Puppies - Helpful Hints

PUPPY BECOMING TOO INDEPENDENT? This is usually caused by giving too much freedom too soon. Doggie doors and dry self-feeding too early in your puppy’s life causes your puppy to feel that he or she doesn’t need you unless he or she wants affection or play. Also, the more time your puppy or adolescent (up to 2 to 5 years of age) spends outdoors without supervision, or with other dogs, the more independent he or she will become toward you.

ENCOURAGE DEPENDENCY AND RESPONSIVENESS TO YOU. Having your puppy SIT before anyone gives a treat, biscuit or meal leads to your puppy sitting before you throw a toy and SITTING to be PETTED BY COMPANY. This “pay as you go” plan works well for teaching the puppy that YOUNG CHILDREN are small people and shouldn’t be played with like a fellow puppy (jumping up and play biting). We have worked with children as young as a year and a half at having a puppy SIT for the CHILD for a biscuit and take it gently, but young children should never be left unsupervised with a puppy or adolescent dog.

YOUR PUPPY OR DOG BARKING AT YOU? Your puppy or dog feels in control of you and feels that you will, on demand, feed, play or pet or let him or her in or out. Ignore this type of barking or give him or her something else to do (something calming, like heeling or stay), isolate briefly with a treat and a toy (isolation is not a punishment) or have him or her sit before going in or out.

TANKING UP ON WATER followed by FREQUENT URINATION? Add warm water to dry food and let it sit until moist and soft but not soupy. Keep an ample supply of fresh water available at all times. If tanking up on water continues, see your veterinarian. This could be a symptom of a serious condition.

YOUR AGING DOG. Aging dogs become insecure with failing health, hearing and/or eyesight. Treating your aging dog like a puppy by gently requiring a sit (provided sitting is comfortable) before any treat, biscuit or meal, helps him or her to feel more secure. Gently helping a hard of hearing dog learn to respond to signals can also help provide a substitute for the vocal communication the dog misses. Using treats works well for older dogs. Your aging dog might have aches and pains and deserves to not be pestered by children or other pets.

CONGRATULATE YOURSELF if you have taught your dog to continue to accept occasional confinement in a single room, section of the house, or shipping crate. If your dog is ever sick or injured, loses bowel or bladder control or needs to be separated from young children or other pets, the necessary confinement won’t cause an emotional upset. Shipping crates are also a secure home away from home if you ever move or travel and can’t be with your dog every minute.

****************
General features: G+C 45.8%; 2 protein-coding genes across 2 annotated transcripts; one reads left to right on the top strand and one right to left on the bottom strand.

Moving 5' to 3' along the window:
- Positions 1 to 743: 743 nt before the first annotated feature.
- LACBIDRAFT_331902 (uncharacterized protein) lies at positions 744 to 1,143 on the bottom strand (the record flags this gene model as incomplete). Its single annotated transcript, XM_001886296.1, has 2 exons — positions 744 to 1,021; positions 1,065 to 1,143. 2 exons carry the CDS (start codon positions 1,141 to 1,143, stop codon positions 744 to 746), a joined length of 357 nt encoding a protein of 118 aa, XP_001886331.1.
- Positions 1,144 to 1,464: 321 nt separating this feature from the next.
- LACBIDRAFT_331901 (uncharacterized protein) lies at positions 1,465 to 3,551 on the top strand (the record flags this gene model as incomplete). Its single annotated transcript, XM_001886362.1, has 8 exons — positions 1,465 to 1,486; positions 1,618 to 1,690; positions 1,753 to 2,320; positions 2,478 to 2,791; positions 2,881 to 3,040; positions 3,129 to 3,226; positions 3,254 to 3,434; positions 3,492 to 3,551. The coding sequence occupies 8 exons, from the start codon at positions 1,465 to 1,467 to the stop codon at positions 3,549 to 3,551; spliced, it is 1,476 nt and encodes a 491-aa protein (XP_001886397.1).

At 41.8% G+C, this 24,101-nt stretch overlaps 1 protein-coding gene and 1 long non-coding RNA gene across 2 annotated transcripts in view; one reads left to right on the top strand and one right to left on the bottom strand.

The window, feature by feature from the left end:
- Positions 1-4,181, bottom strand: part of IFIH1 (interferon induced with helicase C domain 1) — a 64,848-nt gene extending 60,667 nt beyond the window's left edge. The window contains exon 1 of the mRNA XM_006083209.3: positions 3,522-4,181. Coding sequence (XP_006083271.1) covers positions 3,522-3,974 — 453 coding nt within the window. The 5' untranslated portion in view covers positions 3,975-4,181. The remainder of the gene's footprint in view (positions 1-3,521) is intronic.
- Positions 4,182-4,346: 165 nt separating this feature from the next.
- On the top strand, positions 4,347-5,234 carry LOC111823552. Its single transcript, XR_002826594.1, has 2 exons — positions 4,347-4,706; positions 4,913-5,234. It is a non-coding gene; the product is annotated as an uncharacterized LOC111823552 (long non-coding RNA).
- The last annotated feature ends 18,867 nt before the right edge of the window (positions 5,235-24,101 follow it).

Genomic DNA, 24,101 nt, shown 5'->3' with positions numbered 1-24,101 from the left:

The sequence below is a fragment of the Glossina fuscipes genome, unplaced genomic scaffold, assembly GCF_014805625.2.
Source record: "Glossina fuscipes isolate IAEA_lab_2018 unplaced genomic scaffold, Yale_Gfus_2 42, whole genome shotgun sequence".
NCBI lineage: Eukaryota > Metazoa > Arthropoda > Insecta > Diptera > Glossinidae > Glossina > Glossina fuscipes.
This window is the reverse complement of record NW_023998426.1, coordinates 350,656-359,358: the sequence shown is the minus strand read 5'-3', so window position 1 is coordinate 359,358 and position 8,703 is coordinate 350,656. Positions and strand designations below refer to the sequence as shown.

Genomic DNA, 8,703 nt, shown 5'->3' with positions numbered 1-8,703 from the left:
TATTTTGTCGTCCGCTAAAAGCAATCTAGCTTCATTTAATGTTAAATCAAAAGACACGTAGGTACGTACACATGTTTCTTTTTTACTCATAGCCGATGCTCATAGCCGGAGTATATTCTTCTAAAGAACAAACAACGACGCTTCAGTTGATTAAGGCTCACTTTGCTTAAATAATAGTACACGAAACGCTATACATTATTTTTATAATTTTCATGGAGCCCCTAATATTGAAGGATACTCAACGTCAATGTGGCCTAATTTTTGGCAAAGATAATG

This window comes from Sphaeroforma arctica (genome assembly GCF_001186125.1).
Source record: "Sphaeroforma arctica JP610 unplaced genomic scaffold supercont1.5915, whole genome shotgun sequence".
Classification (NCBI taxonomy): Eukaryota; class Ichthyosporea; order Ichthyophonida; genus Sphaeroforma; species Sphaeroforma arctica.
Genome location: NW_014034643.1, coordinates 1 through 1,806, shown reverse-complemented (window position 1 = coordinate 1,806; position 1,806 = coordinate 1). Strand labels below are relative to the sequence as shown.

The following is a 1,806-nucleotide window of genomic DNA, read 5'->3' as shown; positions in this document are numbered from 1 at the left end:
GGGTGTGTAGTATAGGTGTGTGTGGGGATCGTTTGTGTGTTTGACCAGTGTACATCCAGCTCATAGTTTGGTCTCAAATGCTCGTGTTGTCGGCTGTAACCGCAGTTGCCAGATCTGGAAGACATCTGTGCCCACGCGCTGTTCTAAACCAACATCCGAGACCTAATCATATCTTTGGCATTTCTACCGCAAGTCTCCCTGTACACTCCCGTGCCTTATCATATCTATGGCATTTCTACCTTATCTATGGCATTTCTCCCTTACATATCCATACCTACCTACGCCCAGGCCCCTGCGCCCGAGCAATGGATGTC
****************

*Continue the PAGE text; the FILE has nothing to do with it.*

More Helpful Tips

Tease and trade instead of taking things from your puppy. Substituting a toy or a treat for every stolen object or retrieved toy that your puppy brings you will prevent him from becoming possessive and playing “keep-away”.

Clapping your hands and calling as you run or move away from the puppy will ensure his returning to you with that toy that you threw, and will also help him toward coming when called.

Have your puppy sit before and after going out the front door. This will prevent him or her from feeling out of your control once out the door. Having the puppy sit a few times with praise, petting, quiet play or treats when you first begin a walk helps your puppy feel that you are on the walk together. Turning away from distractions with praise, play or treats as you walk keeps his interest on you.

Going through the front door first, ahead of your puppy makes your puppy feel that you are in charge. Having your puppy Heel closely to your left side crossing streets, with sits at each curb, will make it less likely that your puppy will go into a street if he ever gets loose. Even stopping to sit the puppy at the first street you cross could help to keep your puppy on his own block if he ever accidentally gets out of your house or yard.

Moving, visiting and traveling are very upsetting to inexperienced dogs. Keep your dog or puppy under close control, watch housetraining and confine your dog when you can’t be with him. Supervise closely for at least two weeks after moving, or a month if you have an emotional or a young dog (under 3 years of age).

Turn a handshake into a wave! Is your dog becoming a pest, touching with his paw or wanting to shake hands all the time? Either teach him to wait for a command or say “wave” and step back out of his reach when the paw comes up. Wave your hand at him, without touching, and praise and treat him for his new trick. He will soon be waving his paw up as high as he can reach without trying to touch. This is especially valuable for therapy dogs, where you can say, “wave hi” and “wave bye”.

As dogs age, they begin to feel more insecure. Treating your aging dog more like a puppy, having him sit (or follow any command or trick he can do comfortably) for every treat, biscuit, meal, and toy can make him feel more secure. Using hand signals like raising your hand with a toy or treat to have him sit and beckoning to him and clapping hands for him to come can make him feel that you are still communicating with him as his hearing begins to decline.

from SallyTerroux at TerrouxDogTraining.com, (303) 424-7703